.. doctest::

    >>> with patch.object(ProductionClass, 'method', return_value=None) as mock_method:
    ...     thing = ProductionClass()
    ...     thing.method(1, 2, 3)
    >>> mock_method.assert_called_once_with(1, 2, 3)

There is also :func:`patch.dict` for setting values in a dictionary just
during a scope and restoring the dictionary to its original state when the test

.. doctest::

   >>> foo = {'key': 'value'}
   >>> original = foo.copy()
   >>> with patch.dict(foo, {'newkey': 'newvalue'}, clear=True):
   ...     assert foo == {'newkey': 'newvalue'}
   >>> assert foo == original

Mock supports the mocking of Python :ref:`magic methods <magic-methods>`. The
easiest way of using magic methods is with the :class:`MagicMock` class. It
allows you to do things like:

.. doctest::

    >>> mock = MagicMock()
    >>> mock.__str__.return_value = 'foobarbaz'
    >>> str(mock)
    >>> mock.__str__.assert_called_with()

Mock allows you to assign functions (or other Mock instances) to magic methods
and they will be called appropriately. The `MagicMock` class is just a Mock
variant that has all of the magic methods pre-created for you (well, all the
useful ones anyway).

The following is an example of using magic methods with the ordinary Mock

.. doctest::

    >>> mock = Mock()
    >>> mock.__str__ = Mock(return_value='wheeeeee')
    >>> str(mock)

For ensuring that the mock objects in your tests have the same api as the
objects they are replacing, you can use :ref:`auto-speccing <auto-speccing>`.
Auto-speccing can be done through the `autospec` argument to patch, or the
:func:`create_autospec` function. Auto-speccing creates mock objects that
have the same attributes and methods as the objects they are replacing, and
any functions and methods (including constructors) have the same call
signature as the real object.

This ensures that your mocks will fail in the same way as your production
code if they are used incorrectly:

.. doctest::

   >>> from mock import create_autospec
   >>> def function(a, b, c):
   ...     pass
   >>> mock_function = create_autospec(function, return_value='fishy')
   >>> mock_function(1, 2, 3)
   >>> mock_function.assert_called_once_with(1, 2, 3)
   >>> mock_function('wrong arguments')
   Traceback (most recent call last):
   TypeError: <lambda>() takes exactly 3 arguments (1 given)

`create_autospec` can also be used on classes, where it copies the signature of
the `__init__` method, and on callable objects where it copies the signature of
the `__call__` method.

.. index:: references
.. index:: articles


Articles, blog entries and other stuff related to testing with Mock:

* `Imposing a No DB Discipline on Django unit tests
* `mock-django: tools for mocking the Django ORM and models
* `PyCon 2011 Video: Testing with mock <>`_
* `Mock objects in Python
* `Python: Injecting Mock Objects for Powerful Testing
* `Python Mock: How to assert a substring of logger output
* `Mocking Django <>`_
* `Mocking dates and other classes that can't be modified
* `Mock recipes <>`_
* `Mockity mock mock - some love for the mock module
* `Coverage and Mock (with django)
* `Python Unit Testing with Mock <>`_
* `Getting started with Python Mock
* `Smart Parameter Checks with mock
* `Python mock testing techniques and tools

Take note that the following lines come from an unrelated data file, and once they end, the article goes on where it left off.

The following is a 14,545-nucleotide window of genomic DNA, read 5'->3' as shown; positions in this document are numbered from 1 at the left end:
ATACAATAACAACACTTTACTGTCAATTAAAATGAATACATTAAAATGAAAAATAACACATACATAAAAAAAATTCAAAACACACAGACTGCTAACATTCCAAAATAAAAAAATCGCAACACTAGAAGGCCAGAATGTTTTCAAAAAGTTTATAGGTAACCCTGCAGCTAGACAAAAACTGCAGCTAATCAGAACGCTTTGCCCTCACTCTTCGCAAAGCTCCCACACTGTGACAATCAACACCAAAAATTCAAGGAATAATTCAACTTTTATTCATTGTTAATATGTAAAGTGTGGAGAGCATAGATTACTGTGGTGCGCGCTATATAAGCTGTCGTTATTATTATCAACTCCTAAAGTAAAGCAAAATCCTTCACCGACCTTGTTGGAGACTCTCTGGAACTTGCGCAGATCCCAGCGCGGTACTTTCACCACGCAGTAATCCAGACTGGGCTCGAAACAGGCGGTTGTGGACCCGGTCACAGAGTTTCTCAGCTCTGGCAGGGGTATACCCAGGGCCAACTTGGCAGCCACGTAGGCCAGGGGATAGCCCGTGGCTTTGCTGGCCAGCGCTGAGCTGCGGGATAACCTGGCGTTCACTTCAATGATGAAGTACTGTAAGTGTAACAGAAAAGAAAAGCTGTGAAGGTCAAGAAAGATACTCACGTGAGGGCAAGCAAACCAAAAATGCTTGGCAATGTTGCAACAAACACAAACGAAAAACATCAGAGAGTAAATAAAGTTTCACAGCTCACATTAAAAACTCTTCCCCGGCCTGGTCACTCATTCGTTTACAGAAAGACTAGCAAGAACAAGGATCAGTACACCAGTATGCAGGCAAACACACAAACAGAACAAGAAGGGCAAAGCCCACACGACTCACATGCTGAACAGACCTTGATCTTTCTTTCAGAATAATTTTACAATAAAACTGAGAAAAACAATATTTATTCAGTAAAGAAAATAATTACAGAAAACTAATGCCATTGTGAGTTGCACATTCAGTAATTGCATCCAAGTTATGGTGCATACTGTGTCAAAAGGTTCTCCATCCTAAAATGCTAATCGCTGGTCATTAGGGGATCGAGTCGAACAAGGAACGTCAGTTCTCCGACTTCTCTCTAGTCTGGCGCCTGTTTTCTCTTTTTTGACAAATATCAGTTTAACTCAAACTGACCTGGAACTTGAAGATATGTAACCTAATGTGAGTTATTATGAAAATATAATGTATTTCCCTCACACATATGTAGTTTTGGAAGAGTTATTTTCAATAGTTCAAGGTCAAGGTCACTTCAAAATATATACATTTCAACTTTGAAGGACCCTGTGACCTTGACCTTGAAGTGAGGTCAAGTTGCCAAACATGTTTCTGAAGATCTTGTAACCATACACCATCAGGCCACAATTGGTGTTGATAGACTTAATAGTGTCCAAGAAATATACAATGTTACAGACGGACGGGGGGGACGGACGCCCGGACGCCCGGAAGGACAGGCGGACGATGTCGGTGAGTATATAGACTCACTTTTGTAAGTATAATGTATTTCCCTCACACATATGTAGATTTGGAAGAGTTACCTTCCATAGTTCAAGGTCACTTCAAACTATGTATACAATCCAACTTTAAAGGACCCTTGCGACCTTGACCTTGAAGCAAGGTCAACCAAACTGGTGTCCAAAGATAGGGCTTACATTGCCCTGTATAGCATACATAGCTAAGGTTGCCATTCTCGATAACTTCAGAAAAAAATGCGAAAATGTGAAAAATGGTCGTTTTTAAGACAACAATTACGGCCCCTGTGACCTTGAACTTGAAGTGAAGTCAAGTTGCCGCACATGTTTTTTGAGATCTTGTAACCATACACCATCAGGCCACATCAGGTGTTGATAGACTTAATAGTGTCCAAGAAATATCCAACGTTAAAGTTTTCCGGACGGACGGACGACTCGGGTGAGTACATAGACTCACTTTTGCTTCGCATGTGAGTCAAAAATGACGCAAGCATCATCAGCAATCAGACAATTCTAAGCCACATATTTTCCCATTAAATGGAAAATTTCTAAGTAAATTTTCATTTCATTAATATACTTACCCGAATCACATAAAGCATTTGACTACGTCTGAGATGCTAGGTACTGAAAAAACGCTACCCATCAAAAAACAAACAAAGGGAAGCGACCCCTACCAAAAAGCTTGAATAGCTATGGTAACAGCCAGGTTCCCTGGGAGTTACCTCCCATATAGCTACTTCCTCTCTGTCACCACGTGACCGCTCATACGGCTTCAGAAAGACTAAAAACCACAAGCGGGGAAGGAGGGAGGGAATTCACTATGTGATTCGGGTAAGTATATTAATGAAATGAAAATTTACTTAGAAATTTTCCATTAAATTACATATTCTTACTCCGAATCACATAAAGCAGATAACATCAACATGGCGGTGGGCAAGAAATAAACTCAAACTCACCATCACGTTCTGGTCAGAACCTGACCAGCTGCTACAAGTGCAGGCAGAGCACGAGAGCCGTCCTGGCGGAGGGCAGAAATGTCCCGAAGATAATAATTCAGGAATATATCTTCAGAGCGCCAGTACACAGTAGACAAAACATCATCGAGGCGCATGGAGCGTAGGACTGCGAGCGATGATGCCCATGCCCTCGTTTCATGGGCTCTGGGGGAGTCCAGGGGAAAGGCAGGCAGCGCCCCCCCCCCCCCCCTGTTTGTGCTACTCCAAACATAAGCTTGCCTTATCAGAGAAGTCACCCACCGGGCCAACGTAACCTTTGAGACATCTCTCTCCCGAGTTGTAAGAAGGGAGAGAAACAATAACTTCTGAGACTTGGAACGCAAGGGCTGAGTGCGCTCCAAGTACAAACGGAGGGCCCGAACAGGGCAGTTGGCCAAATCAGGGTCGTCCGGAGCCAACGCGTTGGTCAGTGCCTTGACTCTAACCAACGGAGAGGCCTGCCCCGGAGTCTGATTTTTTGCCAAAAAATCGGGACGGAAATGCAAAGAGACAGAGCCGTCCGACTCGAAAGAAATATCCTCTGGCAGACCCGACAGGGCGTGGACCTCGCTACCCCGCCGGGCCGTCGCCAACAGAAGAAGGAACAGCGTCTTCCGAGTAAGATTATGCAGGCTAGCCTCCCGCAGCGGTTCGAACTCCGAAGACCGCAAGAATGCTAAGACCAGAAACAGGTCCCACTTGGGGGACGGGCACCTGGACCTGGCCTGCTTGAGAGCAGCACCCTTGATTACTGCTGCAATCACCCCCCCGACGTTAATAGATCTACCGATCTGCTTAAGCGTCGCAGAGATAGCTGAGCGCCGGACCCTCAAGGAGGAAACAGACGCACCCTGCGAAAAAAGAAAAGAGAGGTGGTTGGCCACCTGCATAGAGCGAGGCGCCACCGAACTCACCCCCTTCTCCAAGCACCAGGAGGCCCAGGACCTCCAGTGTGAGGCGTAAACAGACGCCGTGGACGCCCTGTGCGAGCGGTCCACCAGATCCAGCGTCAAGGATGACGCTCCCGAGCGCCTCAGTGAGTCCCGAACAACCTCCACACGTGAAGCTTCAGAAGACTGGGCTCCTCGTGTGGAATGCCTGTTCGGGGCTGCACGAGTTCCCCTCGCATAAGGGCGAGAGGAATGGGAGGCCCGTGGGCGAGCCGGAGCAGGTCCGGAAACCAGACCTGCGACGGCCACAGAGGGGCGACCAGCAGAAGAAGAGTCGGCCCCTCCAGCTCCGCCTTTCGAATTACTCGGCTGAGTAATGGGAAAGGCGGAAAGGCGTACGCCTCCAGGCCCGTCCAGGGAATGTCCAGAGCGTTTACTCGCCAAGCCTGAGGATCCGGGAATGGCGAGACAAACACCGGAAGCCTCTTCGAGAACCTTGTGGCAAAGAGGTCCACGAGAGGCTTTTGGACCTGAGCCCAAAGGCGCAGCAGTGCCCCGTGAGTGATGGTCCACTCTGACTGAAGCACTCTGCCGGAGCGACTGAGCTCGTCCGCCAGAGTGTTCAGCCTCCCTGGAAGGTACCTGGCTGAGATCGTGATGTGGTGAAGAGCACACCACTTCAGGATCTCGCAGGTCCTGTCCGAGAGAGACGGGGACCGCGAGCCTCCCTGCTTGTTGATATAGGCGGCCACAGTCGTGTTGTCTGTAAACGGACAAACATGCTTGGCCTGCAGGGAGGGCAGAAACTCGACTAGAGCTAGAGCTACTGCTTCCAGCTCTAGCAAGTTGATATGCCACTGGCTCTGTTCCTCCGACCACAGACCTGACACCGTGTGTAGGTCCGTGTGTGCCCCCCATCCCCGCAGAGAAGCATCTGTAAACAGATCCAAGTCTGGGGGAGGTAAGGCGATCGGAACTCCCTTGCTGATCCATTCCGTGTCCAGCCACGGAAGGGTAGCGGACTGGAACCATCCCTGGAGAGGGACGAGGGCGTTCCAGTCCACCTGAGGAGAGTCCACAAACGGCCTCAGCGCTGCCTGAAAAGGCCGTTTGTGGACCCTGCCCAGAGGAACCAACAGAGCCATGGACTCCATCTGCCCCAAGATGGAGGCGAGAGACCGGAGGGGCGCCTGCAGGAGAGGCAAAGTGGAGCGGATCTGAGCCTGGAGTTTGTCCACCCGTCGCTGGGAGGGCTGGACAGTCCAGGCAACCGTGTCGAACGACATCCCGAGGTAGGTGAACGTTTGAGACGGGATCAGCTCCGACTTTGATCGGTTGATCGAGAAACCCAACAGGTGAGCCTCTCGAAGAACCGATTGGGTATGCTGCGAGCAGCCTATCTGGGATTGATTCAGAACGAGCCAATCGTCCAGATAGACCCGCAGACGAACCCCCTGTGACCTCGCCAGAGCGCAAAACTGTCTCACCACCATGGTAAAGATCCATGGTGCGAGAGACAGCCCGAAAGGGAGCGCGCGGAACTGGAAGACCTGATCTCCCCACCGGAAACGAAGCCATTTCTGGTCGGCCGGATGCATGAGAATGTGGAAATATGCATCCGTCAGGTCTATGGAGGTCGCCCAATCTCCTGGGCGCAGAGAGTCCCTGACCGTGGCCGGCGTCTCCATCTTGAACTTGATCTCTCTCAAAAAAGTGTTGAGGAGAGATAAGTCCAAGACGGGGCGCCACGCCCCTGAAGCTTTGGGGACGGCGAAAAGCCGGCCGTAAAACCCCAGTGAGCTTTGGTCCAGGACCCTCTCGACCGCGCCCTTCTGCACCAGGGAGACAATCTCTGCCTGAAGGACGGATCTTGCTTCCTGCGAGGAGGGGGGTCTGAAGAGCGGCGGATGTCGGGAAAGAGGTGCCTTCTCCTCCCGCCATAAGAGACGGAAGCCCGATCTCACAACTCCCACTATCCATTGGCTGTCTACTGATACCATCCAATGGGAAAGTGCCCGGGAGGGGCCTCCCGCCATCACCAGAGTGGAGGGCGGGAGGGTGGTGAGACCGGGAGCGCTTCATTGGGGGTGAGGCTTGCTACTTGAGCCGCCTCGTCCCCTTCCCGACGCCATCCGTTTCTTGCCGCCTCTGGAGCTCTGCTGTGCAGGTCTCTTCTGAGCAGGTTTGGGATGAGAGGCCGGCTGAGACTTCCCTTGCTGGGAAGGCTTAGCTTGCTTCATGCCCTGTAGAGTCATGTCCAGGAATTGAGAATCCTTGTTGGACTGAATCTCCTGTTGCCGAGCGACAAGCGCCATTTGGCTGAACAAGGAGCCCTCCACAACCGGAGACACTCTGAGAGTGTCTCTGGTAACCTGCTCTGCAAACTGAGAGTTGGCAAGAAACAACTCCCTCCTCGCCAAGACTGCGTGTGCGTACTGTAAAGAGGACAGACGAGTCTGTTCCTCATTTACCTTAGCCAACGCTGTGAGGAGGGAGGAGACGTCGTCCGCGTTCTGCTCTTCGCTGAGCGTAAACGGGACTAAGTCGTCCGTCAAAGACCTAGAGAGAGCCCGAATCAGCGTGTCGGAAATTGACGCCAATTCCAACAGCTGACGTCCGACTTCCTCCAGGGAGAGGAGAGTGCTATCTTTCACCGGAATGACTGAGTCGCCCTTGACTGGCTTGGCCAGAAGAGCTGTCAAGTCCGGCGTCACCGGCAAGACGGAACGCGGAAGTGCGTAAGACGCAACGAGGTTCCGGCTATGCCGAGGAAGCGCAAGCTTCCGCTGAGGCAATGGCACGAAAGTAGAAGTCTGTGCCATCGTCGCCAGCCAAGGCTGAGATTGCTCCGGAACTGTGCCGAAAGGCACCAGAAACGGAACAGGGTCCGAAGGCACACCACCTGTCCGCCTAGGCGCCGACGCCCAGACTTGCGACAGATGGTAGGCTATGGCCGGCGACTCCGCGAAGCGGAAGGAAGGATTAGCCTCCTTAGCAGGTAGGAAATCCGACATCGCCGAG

* `How To Test Django Template Tags
* `A presentation on Unit Testing with Mock
* `Mocking with Django and Google AppEngine

.. index:: tests
.. index:: unittest2


Mock uses `unittest2 <>`_ for its own
test suite. In order to run it, use the `unit2` script that comes with
`unittest2` module on a checkout of the source repository:

   `unit2 discover`

If you have `setuptools <>`_ as well as
unittest2 you can run:

   ``python test``

On Python 3.2 you can use ``unittest`` module from the standard library.

   ``python3.2 -m unittest discover``

.. index:: Python 3

On Python 3 the tests for unicode are skipped as they are not relevant. On
Python 2.4 tests that use the with statements are skipped as the with statement
is invalid syntax on Python 2.4.

.. index:: older versions

Older Versions

Documentation for older versions of mock:

* `mock 0.8 <>`_
* `mock 0.7 <>`_
* `mock 0.6 <>`_

Docs from the in-development version of `mock` can be found at
` <>`_.


Terminology for objects used to replace other ones can be confusing. Terms
like double, fake, mock, stub, and spy are all used with varying meanings.

In `classic mock terminology
:class:`mock.Mock` is a `spy <>`_ that
allows for *post-mortem* examination. This is what I call the "action ->
assertion" [#]_ pattern of testing.

I'm not however a fan of this "statically typed mocking terminology"
promulgated by `Martin Fowler
<>`_. It confuses usage
patterns with implementation and prevents you from using natural terminology
when discussing mocking.

I much prefer duck typing, if an object used in your test suite looks like a
mock object and quacks like a mock object then it's fine to call it a mock, no
matter what the implementation looks like.

This terminology is perhaps more useful in less capable languages where
different usage patterns will *require* different implementations.
`mock.Mock()` is capable of being used in most of the different roles
described by Fowler, except (annoyingly / frustratingly / ironically) a Mock

How about a simpler definition: a "mock object" is an object used to replace a
real one in a system under test.

.. [#] This pattern is called "AAA" by some members of the testing community;
   "Arrange - Act - Assert".